Preventing Suicide Among the TR Ranks

According to the Department of Veterans Affairs Suicide Data Report, 2012, “An estimated 22 veterans will have died from suicide each day in the calendar year 2010.” Extrapolate that, and you get over 8,000 veteran suicides annually, a number far too large to not act.

With those statistics in mind, Region 1 wrapped up June 2014 with a weekend-long Applied Suicide Interventions Skills Training (ASIST) where about 20 volunteers assembled in Farmington, CT. Organized by Clay Hunt Fellow Ryan Ginty, the class was taught by Region 6 Resource Manager Klebe Brumble, TR HQ Clinicial Specialist Dane Frost, and TR Program Operations Associate Amanda Burke.

Recognizing vets and first responders don’t necessarily enjoy sitting in a classroom for 12 hours, the training provided a combination of classroom time and practical exercises. Air Force veteran Lourdes Tiglao said, “The role playing portion drove the gravity and seriousness home for many of the participants as to how pervasive the feeling of isolation can be for persons at risk.”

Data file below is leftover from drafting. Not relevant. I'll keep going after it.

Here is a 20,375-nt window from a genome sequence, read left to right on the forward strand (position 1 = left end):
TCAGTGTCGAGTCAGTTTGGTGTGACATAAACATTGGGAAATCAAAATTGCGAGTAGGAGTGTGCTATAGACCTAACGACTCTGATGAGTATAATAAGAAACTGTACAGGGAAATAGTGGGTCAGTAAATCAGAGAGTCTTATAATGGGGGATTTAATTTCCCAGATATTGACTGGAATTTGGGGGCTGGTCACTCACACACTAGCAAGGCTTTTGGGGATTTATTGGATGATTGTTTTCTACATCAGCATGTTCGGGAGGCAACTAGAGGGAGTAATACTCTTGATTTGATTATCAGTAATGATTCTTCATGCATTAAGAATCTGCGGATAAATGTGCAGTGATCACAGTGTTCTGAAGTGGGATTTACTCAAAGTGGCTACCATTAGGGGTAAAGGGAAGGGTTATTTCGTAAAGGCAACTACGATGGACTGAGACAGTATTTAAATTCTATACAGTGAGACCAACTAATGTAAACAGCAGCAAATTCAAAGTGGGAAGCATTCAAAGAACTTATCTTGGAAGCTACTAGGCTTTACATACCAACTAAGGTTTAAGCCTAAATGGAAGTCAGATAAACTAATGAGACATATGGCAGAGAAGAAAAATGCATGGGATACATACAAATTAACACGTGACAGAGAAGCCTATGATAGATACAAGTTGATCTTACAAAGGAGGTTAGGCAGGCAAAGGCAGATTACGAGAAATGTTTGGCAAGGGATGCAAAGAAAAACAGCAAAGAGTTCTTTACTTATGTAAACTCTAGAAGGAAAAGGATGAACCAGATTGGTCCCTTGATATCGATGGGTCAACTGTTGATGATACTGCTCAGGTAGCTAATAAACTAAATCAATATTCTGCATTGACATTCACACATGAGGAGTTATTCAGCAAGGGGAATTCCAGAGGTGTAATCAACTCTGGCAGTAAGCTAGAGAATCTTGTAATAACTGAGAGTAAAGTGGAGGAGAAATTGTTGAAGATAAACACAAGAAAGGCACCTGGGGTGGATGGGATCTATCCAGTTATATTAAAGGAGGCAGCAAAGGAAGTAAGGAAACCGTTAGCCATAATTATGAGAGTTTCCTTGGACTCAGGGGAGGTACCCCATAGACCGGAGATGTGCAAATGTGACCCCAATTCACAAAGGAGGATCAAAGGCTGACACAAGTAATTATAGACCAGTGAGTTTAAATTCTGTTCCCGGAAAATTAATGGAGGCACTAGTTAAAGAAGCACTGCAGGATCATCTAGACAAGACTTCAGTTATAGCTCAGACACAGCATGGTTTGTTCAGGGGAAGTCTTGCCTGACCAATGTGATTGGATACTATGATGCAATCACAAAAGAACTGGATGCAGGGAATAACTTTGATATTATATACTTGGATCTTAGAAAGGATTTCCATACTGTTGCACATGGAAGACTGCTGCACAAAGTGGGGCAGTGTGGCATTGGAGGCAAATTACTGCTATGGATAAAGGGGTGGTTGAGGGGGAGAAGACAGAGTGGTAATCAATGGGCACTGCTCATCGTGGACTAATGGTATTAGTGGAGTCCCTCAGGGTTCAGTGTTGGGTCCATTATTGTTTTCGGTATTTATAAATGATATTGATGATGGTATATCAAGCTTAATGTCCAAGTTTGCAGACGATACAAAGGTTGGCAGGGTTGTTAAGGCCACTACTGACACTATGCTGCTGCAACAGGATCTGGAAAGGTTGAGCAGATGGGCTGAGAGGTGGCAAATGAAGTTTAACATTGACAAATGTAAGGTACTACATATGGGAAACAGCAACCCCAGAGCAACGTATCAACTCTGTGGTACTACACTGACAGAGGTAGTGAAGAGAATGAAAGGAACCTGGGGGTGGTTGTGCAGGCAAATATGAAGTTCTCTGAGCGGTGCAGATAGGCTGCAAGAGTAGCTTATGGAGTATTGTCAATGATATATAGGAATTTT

veterans_suicide prevention_team rubicon

While the ASIST model of intervening on a person at risk is meant to be a first responder style of suicide intervention to be used by anyone in any situation, TR hopes those trained on the ASIST model can aid our members in times of crisis.

“Team Rubicon plays a crucial role, not only in disaster response, but in veteran reintegration,” Tiglao said.

Region 2 Program Operations Manager Todd Adrian added, “The experience gained during the classroom training and role playing exercises improves my readiness and confidence in being able to respond to crisis situations, whether during deployments, within our region, or with friends and family.”

The training was made even more valuable by the bonds forged throughout the weekend. It provided our team with an opportunity to get to know each other in a capacity we typically don’t experience during deployments.

Adrian said, “In true TR fashion, members from different regions came together and shared personal experiences with suicide, practiced ASIST skills, and enjoyed camaraderie that transitioned a group of 20 strangers into friends over the course of a weekend.”

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